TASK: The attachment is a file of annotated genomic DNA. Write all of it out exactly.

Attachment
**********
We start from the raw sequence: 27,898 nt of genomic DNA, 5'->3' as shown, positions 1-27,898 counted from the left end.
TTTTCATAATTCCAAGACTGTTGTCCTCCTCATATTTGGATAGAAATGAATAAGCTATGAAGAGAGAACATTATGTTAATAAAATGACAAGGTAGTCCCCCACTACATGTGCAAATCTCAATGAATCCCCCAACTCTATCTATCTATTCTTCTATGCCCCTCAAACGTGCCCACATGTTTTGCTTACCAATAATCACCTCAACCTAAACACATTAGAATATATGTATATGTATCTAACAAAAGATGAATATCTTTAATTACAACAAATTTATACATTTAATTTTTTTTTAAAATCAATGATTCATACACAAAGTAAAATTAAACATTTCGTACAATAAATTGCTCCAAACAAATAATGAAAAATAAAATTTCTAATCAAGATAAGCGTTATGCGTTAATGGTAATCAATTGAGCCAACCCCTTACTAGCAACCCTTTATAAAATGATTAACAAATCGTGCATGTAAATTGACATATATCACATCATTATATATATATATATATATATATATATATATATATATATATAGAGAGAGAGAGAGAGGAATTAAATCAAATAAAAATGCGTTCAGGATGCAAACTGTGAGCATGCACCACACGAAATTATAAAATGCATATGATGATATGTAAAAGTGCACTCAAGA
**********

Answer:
We start from the raw sequence: 27,898 nt of genomic DNA, 5'->3' as shown, positions 1-27,898 counted from the left end.
TTTTCATAATTCCAAGACTGTTGTCCTCCTCATATTTGGATAGAAATGAATAAGCTATGAAGAGAGAACATTATGTTAATAAAATGACAAGGTAGTCCCCCACTACATGTGCAAATCTCAATGAATCCCCCAACTCTATCTATCTATTCTTCTATGCCCCTCAAACGTGCCCACATGTTTTGCTTACCAATAATCACCTCAACCTAAACACATTAGAATATATGTATATGTATCTAACAAAAGATGAATATCTTTAATTACAACAAATTTATACATTTAATTTTTTTTTAAAATCAATGATTCATACACAAAGTAAAATTAAACATTTCGTACAATAAATTGCTCCAAACAAATAATGAAAAATAAAATTTCTAATCAAGATAAGCGTTATGCGTTAATGGTAATCAATTGAGCCAACCCCTTACTAGCAACCCTTTATAAAATGATTAACAAATCGTGCATGTAAATTGACATATATCACATCATTATATATATATATATATATATATATATATATATATATATATAGAGAGAGAGAGAGAGGAATTAAATCAAATAAAAATGCGTTCAGGATGCAAACTGTGAGCATGCACCACACGAAATTATAAAATGCATATGATGATATGTAAAAGTGCACTCAAGA